Dhrishtaketu is stated to be pious.,a defeater of foes and a royal sage.An ancient king named Dhrishtaketu is mentioned in the Mahabhrarata, but his territory is not given. Haryaswva is known to all our sources and is the first ruler of Videha whose name contains a synonym of horse.Suketu -a good banner and Brihadratha-a large charioteer.The Mahabharata states that Rama Jamadagnya defeated and killed many tribes, the Videhas being one of them. If this tradition has any basis in fact, it may mean that the king of Videha was defeated by Rama Jamadagnya. The Videhan king defeated might have been Haryasva or his predecessor Dhrishtaketa. The Mahahharatas refers to a battle between Janaka Maithila and Pratardana. In this battle the warriors of Mithila were victorious. The kingdom of Pratardana is not indicated here. But the Mahabharata men¬tions him at two other places as the king of Kasi.The Janaka Maithila who had an encounter with Pratardana might have been Pratindhaka. Maharoman is the first of the threee successive kings who bore names ending in roman. He is said to be learned.Svarnaroman is said to be pious and a royal sage. Hrasvaroman, the last of the three successive kings who bore names ending in roman is said to be a knower or piety and one possessing a great soul. He had two sons and Kusadhvaja.Siradhvaj to Sakuni was the expansionist phase of the Videhan kingdom. Sankasya was annexed and a branch line of Videha was established there which is said to have ruled for four generations. After Sumati, a contemporary of Stradhvaja Janaka, we do not hear of Vaisali, Videha’s western neighbour the Vaisali state was absorbed by kingdom.Another feature is that with Siradhvaja begins an age in Videhan history in which the names of sovereigns are better preserved.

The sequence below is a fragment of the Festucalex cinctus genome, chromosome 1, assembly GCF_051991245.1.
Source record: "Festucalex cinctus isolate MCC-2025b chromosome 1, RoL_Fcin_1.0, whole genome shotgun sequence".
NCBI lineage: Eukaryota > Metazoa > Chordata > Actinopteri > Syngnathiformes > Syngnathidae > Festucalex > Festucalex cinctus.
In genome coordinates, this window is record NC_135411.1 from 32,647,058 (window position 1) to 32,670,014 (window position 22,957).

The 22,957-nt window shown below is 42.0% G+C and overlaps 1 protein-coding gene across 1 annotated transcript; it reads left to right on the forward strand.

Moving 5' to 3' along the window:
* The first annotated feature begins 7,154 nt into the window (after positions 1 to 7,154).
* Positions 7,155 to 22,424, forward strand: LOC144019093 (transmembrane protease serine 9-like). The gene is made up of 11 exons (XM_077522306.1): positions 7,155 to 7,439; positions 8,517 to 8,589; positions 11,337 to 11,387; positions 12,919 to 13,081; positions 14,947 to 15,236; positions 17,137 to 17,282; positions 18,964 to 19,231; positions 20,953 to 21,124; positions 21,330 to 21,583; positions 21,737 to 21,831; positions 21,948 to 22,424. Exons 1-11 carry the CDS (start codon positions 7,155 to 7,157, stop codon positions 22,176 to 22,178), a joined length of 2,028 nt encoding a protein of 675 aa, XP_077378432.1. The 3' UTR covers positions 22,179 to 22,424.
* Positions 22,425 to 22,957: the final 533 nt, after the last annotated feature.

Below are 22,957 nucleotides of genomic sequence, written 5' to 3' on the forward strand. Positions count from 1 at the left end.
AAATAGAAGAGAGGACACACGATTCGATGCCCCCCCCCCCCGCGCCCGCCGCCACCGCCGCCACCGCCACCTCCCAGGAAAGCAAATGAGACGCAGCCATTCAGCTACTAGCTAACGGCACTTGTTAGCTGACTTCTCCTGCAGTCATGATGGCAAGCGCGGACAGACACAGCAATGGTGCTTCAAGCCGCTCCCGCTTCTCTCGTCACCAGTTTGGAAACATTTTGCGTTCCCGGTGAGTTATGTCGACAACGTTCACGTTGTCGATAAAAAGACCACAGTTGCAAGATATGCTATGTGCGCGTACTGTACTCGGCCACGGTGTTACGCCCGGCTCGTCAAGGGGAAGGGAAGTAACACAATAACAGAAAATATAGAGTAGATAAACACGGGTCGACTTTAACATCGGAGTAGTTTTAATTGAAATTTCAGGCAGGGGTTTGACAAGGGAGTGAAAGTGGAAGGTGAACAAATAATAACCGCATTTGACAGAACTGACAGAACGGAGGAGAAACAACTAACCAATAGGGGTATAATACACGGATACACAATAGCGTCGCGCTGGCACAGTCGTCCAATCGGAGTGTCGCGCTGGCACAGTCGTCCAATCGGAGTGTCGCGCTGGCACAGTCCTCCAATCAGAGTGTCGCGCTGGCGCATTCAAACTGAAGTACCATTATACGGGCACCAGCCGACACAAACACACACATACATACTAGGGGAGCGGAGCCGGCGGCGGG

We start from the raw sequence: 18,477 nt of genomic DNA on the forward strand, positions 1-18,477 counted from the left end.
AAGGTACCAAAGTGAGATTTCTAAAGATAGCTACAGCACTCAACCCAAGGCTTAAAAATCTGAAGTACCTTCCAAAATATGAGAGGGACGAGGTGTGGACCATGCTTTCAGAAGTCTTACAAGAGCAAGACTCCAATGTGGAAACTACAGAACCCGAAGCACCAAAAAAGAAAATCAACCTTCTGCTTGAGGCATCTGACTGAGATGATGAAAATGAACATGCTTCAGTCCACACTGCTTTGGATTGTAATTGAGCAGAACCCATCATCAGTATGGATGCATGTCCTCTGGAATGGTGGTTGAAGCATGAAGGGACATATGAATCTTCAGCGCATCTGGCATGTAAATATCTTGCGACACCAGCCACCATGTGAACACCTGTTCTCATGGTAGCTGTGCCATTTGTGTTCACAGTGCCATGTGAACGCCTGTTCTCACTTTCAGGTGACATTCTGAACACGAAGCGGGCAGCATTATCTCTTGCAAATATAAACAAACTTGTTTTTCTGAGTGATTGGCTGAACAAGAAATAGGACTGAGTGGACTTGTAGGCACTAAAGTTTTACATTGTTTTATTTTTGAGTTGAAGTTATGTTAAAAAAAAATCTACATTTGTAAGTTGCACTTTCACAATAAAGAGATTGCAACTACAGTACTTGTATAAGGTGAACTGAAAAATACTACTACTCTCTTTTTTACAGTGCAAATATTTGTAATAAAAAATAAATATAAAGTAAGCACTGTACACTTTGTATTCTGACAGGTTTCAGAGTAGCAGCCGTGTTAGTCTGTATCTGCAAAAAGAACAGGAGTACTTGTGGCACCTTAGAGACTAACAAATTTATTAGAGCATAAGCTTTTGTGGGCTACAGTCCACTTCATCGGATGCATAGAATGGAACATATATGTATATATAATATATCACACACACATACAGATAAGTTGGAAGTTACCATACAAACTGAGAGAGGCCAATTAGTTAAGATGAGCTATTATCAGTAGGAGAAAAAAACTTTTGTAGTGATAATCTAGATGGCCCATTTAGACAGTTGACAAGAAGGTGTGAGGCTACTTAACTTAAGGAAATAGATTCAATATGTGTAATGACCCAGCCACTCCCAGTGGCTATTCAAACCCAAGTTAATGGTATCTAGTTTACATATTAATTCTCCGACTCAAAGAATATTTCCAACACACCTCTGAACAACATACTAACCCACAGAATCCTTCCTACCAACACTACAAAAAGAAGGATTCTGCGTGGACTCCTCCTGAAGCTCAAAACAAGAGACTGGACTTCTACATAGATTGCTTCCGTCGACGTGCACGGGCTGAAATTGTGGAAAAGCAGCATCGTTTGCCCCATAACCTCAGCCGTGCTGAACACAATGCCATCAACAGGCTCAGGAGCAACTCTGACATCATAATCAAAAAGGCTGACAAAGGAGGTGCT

Siradhvaja is a famous king of Videha for several reasons. His adopted daughter, Sita, was married to Rama.

(continued)

14.A Moonless Summer Night Of My Village
-Jyoti Jha Chaudhary, London, U.K.

Lights of the thousands of stars
Don’t seem enough for such a night
You miss the moon badly
Who can make the night bright.

Without proper transportation
Without supply of electricity.
Life here is so different
Deprived of city-like facility.

A moonless night of summer,
Is not a piece of cake
If you’re going for a hike
Don’t panic if you encounter a snake.

Among the sounds of toads and cockroaches
When one sound appears different
Do you need your Grand’ma to confirm you
This is the sound of a serpent.

My Village
Jyoti Jha Chaudhary, London, U.K.

Great is my pleasure
When come holidays
I with my family,
Along the home way,
Reach our native village
After travelling a day.
The Sun is same there
But different is its ray
Which, creates so lovely feelings
Making us happy always.

-सिद्धिरस्तु-

© सर्वाधिकार लेखकाधीन आ’ जतय लेखकक नाम नहि अछि ततय संपादकाधीन। विदेह (पाक्षिक) संपादक-गजेन्द्र ठाकुर। एतय प्रकाशित रचना सभक कॉपीराइट लेखक लोकनिक लगमे रहतन्हि, मात्र एकर प्रथम प्रकाशनक अधिकार एहि ई-पत्रिकाकेँ छैक।रचनाकार अप्पन मौलिक आ, अप्रकाशित रचना सभ(जकर मौलिकताक संपूर्ण उत्तरदायित्व लेखकगणक मध्य छन्हि) ggajendra@yahoo.co.in केँ मेल अटैचमेण्टक रूपमे .doc, .txt किंवा .pdf फॉर्मेटमे पठाय सकैत छथि।रचनाक संग रचनाकार अप्पन संक्षिप्त परिचय(बायोडाटा) आ’ अप्पन स्कैन कएल गेल फोटो पठेताह से आशा करैत छी। रचनाक संग ई घोषणा रहय-जे ई रचना मौलिक अछि आ’ पहिल प्रकाशनक हेतु विदेह(पाक्षिक)-ई-पत्रिकाकेँ देल जा रहल अछि।मेल प्राप्त होयबाक बाद यथासंभव शीघ्रतासँ (सात दिनमे) एकर प्रकाशनक अंकक सूचना देल जायत।